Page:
Adoption couple who killed child with salt get five years

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A wealthy couple were jailed for five years yesterday after being found guilty of killing a three-year-old boy by poisoning him with salt.

A wealthy couple were jailed for five years yesterday after being found guilty of killing a three-year-old boy by poisoning him with salt.

Ian and Angela Gay had all the trappings of material success - a £500,000 house in Bromsgrove, Worcestershire, a Lotus sports car and a cabin cruiser. But the couple were childless and decided to adopt.

The boy, who had been placed with his younger brother and sister on a 13-week trial with the couple prior to adoption, failed to live up to their expectations and the couple became abusive and controlling.

Just days after the placement began, Mr Gay, 37, who had given up his engineering job to look after the children, rang his caseworker to complain about the boy, describing Christian Blewitt as "brainless", "a vegetable" and "a zombie". He demanded to know what was wrong and said his wife needed time to think about whether to proceed with the adoption.

A month later Christian lay dead in a Birmingham hospital. He had a level of salt in his blood equivalent to between 30 and 40 grams and there were 11 "blunt trauma" injuries to his head.

A jury at Worcester Crown Court cleared the couple of murder yesterday but convicted them of manslaughter after hearing evidence that they had fed the child with up to four teaspoons of salt and had caused him a fatal head injury.

The pair showed no emotion as the judge, Mr Justice Pitchers, told them that on an intellectual level they had under- stood enough about parenting from reading books to convince social services that they would be proper carers. He said there could be no criticism of social services for placing the children with the Gays. But he told the couple they had "very little real understanding or sympathy ... for the needs of a child like Christian".

The boy had been removed from his natural mother, who had been neglecting him, shortly after his first birthday. He had thrived in foster care and a decision had been taken to place him together with his younger siblings, Nathan, aged two, and Chloe, aged five months.

The children arrived at the Gays' home in November 2002. Angela Gay, who earned £200,000 a year as an insurance actuary, had agreed to take three months off work to settle the family but instead returned to her job within weeks of their arrival. Ian Gay said his wife had been under pressure in her job. But there had been friction between them and in the week before Christian's death, Mrs Gay had wanted to send the children back.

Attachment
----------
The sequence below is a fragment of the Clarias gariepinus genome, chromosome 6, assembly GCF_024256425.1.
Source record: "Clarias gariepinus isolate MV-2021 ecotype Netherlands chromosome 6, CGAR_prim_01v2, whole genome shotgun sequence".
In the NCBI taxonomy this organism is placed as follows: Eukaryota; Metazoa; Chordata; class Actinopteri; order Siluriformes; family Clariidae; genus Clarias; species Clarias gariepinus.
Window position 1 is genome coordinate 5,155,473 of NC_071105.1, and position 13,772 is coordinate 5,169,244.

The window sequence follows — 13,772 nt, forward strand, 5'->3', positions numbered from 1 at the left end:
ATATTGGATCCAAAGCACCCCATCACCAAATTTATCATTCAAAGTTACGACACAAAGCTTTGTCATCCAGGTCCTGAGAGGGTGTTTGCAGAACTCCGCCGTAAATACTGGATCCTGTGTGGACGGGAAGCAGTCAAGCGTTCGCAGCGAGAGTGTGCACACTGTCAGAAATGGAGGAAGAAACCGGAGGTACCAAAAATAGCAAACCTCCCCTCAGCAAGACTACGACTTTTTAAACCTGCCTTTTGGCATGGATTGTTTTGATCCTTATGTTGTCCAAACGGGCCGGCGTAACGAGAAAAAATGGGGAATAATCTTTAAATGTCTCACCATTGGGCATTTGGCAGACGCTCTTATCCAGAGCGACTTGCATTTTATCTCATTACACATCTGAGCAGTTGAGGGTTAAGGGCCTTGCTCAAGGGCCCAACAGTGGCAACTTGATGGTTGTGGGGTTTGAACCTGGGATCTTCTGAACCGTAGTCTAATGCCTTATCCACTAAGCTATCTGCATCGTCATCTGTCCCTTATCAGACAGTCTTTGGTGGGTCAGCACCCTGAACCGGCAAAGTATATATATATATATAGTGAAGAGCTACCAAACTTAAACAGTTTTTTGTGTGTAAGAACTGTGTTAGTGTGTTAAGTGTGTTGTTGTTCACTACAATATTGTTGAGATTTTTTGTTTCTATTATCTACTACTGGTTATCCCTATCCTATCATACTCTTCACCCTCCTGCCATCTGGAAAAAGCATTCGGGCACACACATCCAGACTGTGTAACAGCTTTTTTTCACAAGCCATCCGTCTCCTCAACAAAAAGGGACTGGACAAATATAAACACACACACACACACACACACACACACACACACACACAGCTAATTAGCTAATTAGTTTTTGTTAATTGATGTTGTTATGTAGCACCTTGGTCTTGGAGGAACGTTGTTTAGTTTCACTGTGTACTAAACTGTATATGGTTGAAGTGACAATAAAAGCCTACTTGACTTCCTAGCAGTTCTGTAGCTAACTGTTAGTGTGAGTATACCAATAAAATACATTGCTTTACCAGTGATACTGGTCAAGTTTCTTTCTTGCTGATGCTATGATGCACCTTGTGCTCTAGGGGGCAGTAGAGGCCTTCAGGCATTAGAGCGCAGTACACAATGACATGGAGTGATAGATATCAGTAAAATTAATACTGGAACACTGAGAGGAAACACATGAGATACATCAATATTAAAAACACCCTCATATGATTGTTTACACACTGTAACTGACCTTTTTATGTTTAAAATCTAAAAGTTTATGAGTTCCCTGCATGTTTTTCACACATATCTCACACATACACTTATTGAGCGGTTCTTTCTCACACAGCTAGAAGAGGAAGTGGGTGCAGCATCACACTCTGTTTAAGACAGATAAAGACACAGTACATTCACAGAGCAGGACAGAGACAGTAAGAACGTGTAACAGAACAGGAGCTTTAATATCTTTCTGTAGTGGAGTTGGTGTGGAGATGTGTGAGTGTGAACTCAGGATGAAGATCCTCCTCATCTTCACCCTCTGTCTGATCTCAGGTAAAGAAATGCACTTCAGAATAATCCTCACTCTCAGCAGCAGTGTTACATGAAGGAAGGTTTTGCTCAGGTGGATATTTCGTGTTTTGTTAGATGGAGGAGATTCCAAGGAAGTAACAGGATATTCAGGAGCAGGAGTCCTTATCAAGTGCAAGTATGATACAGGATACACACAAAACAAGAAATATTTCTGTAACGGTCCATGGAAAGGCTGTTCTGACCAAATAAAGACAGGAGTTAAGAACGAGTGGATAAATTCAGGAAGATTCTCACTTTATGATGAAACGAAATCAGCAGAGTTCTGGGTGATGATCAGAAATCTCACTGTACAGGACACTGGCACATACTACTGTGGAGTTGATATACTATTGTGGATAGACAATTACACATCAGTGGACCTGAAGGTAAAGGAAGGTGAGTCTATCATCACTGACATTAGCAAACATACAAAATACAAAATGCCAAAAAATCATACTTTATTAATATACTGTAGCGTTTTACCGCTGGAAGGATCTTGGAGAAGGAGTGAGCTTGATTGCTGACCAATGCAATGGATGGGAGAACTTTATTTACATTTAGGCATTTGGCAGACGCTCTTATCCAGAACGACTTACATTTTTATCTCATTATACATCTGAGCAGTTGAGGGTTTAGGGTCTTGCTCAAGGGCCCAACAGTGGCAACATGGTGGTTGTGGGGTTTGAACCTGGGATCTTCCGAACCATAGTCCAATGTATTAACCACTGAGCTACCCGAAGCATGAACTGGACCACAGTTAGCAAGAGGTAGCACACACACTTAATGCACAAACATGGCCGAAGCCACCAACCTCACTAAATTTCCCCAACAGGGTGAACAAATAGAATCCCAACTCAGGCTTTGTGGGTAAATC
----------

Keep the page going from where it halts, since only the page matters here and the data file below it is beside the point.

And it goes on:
The prosecution claimed that the couple feared that if they refused Christian they would lose his brother and sister too. They had earlier divorced over Mrs Gay's refusal to have children but had later remarried.

On 8 December 2002, five weeks after the children arrived in the Gays' home, Christian had thrown a plate of food on the floor and had been taken upstairs, held at arms length, by Mr Gay. Mr Gay put Christian in his sister's cot to confine him. Some time later he found him comatose and took him to Russell's Hall Hospital in Dudley, 27 miles away, bypassing a closer A&E department.

Christian was transferred to an intensive care unit in Birmingham and his life support machine was switched off four days later. Mr Gay did not go with him, returning, the prosecution claimed, to "fix" a story with his wife. Mrs Gay returned to work rather than going to the hospital to be with her son.

The judge told Mrs Gay: "Your decision to go to work as Christian lay desperately ill in hospital showed where your priorities lay." The judge said he considered the couple force-fed Christian with at least four teaspoons of salt either directly or indirectly in his food but rejected prosecution claims that they struck the child. Medical experts were unable to determine what caused his head injury.

Outside the court, Mrs Gay's father, Royston Swain, 61, said: "We're totally shocked. They know they have done nothing wrong. It's an injustice."

Sandwell social services said it had ordered a serious case review of its procedures. Angela Saganowska, Sandwell Council's executive director of social inclusion and health, said: "I ... note that the judge made no criticism regarding the adoption process in this case. Obviously, I am keen to see whether there are any lessons to be learnt from the case for the future."

Christian's younger brother and sister have now been successfully adopted together.